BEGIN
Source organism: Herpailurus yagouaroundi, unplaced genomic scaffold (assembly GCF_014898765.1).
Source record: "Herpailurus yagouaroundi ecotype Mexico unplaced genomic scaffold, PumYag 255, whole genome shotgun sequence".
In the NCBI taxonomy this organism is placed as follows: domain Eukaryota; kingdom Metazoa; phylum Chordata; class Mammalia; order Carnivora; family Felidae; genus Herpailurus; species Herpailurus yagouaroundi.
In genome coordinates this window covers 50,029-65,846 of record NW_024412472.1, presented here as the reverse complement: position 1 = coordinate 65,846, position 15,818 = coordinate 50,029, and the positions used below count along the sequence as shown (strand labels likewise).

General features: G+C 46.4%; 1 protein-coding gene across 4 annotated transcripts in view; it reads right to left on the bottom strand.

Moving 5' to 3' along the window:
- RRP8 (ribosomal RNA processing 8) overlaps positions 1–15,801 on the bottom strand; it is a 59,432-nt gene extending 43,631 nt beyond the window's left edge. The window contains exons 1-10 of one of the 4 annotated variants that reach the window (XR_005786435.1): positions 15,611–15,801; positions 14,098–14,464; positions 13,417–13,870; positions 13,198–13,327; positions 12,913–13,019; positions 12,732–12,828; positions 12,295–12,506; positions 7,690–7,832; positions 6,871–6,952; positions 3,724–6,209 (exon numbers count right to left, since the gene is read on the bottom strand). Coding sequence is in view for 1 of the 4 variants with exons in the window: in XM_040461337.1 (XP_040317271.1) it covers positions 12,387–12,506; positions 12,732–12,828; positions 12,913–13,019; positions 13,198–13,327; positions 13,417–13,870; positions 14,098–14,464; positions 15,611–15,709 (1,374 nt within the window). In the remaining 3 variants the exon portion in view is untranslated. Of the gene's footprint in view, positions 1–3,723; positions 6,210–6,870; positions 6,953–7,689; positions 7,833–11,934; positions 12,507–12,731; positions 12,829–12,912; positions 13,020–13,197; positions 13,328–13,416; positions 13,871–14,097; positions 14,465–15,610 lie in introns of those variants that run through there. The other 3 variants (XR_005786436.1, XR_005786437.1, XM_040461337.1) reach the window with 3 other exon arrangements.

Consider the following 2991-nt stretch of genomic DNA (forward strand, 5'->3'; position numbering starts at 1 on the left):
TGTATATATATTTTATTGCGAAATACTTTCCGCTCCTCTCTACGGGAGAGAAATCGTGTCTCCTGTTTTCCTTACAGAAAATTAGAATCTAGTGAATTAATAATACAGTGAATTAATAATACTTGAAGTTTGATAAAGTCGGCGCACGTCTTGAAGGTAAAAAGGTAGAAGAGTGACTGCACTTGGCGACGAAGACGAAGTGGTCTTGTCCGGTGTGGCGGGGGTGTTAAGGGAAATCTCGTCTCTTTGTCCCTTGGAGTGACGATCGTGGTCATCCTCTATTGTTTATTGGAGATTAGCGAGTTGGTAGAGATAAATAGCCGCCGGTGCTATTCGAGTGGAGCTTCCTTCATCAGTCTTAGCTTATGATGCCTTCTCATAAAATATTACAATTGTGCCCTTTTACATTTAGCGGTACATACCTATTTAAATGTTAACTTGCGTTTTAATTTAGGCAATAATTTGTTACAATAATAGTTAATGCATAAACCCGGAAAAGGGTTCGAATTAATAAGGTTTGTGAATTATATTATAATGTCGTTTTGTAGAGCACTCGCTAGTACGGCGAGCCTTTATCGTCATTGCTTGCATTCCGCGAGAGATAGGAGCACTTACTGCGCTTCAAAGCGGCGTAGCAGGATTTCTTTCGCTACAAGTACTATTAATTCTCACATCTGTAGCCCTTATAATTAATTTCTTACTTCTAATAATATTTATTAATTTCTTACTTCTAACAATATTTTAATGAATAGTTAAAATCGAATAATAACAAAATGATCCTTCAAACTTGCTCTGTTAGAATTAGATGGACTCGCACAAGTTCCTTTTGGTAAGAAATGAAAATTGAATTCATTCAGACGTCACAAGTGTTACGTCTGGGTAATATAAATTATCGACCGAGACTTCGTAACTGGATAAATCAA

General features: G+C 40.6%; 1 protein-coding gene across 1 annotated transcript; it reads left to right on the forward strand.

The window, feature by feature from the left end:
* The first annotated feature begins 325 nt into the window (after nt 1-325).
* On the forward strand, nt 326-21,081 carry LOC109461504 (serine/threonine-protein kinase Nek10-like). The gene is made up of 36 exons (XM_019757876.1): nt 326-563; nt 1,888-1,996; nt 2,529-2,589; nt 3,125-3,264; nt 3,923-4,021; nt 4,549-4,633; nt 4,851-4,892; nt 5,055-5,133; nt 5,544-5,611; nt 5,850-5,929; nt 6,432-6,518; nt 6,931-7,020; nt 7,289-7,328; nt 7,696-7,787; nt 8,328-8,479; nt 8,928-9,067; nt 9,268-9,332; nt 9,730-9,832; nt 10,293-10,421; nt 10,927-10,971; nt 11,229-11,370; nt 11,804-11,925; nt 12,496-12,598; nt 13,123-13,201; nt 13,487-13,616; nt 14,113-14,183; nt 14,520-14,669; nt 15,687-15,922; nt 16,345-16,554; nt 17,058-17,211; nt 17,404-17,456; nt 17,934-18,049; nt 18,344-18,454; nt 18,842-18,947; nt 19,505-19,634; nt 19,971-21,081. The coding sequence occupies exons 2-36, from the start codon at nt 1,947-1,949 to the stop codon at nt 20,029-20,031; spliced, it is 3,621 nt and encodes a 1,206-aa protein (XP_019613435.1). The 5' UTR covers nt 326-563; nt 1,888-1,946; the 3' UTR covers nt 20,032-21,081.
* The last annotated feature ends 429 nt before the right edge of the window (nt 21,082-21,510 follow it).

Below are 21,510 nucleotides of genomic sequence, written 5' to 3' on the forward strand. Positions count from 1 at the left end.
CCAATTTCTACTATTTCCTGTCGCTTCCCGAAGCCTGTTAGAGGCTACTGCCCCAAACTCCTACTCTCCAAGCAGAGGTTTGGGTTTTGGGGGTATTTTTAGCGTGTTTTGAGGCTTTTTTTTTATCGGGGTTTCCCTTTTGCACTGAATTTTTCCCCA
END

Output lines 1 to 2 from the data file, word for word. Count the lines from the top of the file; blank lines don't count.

Source organism: Herpailurus yagouaroundi, unplaced genomic scaffold (assembly GCF_014898765.1).
Source record: "Herpailurus yagouaroundi ecotype Mexico unplaced genomic scaffold, PumYag 255, whole genome shotgun sequence".